[/ARTICLE][/ARTICLES] Our latest research shows that the perception of an individual's self-worth can accelerate or decelerate their own progress. To make this discovery, we conducted an experiment where we tested the effect of the self-view of a subject on their own performance and perceived progress.We describe this insight in our paper " The Pygmalion Effect: Perceived Progress and Performance ." Source: SAGE Journals Abstract: The Pygmalion effect refers to the positive impact that a teacher's expectations have on students. We tested whether self-perceived progress and perceived performance were affected by a teacher's expectations. A group of postgraduate business students completed an academic exam before their final session with a business professor. They then completed the same exam as well as financial, sales, CV writing and recruitment tasks in front of an evaluator after their final session with the professor. We found that a professor's expectations were related to the perceived progress of both groups. However, we also found that a professor's expectations affected self-perceived progress more than we expected. These findings reveal the potential of the Pygmalion effect to accelerate or decelerate one's own performance depending on how self-worth is viewed.

Actions speak louder than words: psychological and motivational implications for subconscious disharmonious motivational messages – Journal of Language and Social Psychology (via PMQ)  by Duke University researchers present new results showing an essential role played by unconscious thoughts in motivating behaviour .
The researchers found that simple messages paired with incentives can subconsciously increase how much people eat, drink or take risks. The results highlight the importance of motivational messages on decision-making and suggest that people may have a limited ability to control their own behaviour, even when their conscious minds are against it.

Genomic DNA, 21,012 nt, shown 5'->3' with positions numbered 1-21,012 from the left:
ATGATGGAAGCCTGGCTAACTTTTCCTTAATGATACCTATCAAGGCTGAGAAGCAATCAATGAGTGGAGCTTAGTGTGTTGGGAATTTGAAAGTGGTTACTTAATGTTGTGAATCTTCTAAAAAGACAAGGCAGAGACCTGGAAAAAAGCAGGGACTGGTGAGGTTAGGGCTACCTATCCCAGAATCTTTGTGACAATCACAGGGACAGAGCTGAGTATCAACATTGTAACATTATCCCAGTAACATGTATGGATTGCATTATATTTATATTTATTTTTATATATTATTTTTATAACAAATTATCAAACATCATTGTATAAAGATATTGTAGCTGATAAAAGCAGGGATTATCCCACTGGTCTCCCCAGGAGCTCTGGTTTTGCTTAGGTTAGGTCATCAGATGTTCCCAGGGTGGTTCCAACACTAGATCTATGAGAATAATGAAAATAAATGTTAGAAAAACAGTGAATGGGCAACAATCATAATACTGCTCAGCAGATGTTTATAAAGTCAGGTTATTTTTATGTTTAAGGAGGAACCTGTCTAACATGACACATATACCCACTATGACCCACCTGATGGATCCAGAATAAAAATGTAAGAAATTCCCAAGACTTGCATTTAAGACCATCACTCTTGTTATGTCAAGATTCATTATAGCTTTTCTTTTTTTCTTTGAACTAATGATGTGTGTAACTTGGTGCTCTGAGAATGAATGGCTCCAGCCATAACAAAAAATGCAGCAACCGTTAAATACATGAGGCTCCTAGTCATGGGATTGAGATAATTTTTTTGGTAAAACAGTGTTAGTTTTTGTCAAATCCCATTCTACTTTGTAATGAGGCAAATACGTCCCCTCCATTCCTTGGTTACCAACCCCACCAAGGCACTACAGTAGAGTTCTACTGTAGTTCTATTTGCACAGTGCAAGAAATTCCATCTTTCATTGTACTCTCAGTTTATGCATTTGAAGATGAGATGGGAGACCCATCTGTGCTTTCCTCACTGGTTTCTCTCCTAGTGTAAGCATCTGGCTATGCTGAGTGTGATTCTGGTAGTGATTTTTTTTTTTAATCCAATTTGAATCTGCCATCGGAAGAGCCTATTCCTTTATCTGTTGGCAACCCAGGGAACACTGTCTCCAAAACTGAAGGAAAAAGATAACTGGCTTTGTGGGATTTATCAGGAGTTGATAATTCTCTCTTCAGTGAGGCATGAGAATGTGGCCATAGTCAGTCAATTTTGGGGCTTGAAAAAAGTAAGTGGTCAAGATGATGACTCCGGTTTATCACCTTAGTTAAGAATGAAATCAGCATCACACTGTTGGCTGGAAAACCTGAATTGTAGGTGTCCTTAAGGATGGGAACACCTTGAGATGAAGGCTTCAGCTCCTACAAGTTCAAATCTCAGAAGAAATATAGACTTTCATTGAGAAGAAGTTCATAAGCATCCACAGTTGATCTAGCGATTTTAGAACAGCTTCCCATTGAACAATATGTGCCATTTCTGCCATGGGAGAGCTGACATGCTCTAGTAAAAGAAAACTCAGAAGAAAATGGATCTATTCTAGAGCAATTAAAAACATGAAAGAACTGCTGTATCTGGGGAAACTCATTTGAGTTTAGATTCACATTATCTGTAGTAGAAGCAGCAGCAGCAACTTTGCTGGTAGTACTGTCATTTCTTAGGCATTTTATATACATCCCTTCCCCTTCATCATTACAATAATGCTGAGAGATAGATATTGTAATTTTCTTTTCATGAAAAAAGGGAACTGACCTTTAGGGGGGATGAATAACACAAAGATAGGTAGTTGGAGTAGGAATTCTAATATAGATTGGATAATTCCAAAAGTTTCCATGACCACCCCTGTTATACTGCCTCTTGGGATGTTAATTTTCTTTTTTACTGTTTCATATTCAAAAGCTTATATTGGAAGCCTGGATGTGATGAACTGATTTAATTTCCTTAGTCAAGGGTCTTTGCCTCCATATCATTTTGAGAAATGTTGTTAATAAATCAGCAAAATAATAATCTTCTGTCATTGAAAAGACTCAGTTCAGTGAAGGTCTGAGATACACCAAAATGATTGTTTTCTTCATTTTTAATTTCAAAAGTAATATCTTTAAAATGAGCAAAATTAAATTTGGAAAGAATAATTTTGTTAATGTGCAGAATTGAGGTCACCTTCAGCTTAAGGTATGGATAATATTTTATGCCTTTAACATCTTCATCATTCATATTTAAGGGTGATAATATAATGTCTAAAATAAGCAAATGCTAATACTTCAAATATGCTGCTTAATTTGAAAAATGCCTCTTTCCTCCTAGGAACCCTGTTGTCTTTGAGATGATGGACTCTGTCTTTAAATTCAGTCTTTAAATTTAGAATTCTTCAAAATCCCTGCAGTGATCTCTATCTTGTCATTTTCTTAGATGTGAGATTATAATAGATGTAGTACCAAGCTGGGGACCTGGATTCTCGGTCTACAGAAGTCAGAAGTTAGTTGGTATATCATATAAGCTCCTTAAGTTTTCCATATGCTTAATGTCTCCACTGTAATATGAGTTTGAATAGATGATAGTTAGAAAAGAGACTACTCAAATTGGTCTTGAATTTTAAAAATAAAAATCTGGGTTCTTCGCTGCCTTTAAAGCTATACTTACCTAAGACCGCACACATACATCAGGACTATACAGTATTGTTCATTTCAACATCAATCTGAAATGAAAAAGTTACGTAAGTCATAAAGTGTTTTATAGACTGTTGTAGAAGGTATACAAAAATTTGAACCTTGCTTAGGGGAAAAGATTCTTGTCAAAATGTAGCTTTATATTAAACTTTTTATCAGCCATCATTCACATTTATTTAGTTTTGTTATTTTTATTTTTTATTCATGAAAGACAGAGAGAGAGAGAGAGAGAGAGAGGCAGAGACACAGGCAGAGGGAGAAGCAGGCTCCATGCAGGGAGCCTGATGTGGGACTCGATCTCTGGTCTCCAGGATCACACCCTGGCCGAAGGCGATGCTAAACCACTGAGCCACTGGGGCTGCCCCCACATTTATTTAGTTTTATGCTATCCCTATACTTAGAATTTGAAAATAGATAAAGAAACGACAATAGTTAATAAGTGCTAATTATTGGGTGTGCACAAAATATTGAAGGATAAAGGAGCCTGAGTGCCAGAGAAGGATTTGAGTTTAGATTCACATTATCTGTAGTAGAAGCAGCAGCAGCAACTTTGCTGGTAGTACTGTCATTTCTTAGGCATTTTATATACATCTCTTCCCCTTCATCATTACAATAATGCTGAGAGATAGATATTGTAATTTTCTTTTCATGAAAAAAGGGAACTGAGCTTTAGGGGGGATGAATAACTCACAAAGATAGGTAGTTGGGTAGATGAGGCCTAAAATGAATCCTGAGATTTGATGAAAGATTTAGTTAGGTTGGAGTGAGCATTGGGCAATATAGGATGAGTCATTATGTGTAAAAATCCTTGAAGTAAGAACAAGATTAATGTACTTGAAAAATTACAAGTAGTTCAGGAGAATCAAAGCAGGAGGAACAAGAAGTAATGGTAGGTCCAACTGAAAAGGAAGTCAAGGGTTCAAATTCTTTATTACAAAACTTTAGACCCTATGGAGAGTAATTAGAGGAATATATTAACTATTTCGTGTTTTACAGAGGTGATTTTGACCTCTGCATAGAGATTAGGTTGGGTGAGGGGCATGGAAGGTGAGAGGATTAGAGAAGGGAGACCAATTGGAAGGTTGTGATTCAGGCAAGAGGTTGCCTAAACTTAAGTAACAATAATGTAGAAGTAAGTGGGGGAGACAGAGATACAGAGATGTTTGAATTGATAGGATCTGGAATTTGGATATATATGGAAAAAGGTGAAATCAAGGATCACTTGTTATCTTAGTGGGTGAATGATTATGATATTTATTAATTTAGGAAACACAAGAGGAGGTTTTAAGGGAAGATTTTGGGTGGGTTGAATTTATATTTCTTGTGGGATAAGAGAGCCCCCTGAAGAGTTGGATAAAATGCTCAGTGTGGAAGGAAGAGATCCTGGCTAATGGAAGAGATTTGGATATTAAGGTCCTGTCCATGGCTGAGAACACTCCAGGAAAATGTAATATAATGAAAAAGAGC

The results suggest that while people may try consciously to reduce unhealthy behaviors like over-eating or over-spending, they may have a much tougher time doing so than they assume.
Although the effects in this study were small, they suggest that any efforts to change behavior should be aware of these unconscious processes and include ways to compensate for them... "Changes in behaviour only occurred when the money was made salient," Most suggested. For example, the promotion of fruit would have a greater chance of success if it were coupled with a sign that says, "now 20 per cent off," than a simple advertisement stating that an apple costs $1."
© 2013 Minty Lewis.

Motivation is a key ingredient to success at work. It's hard to perform well when you're unmotivated, but it's also tiring to try and motivate yourself all the time. It can be difficult to know how to strike the right balance... But we'll leave that for another post.
If you have any thoughts on this topic, please let us know in the comments!
** Apologies if this blog post seems more like a hodge-podge of unconnected articles, I'm trying something new and posting a bunch of different topics all at once **
*** Please note that I do not claim 100% scientific accuracy on any of these studies.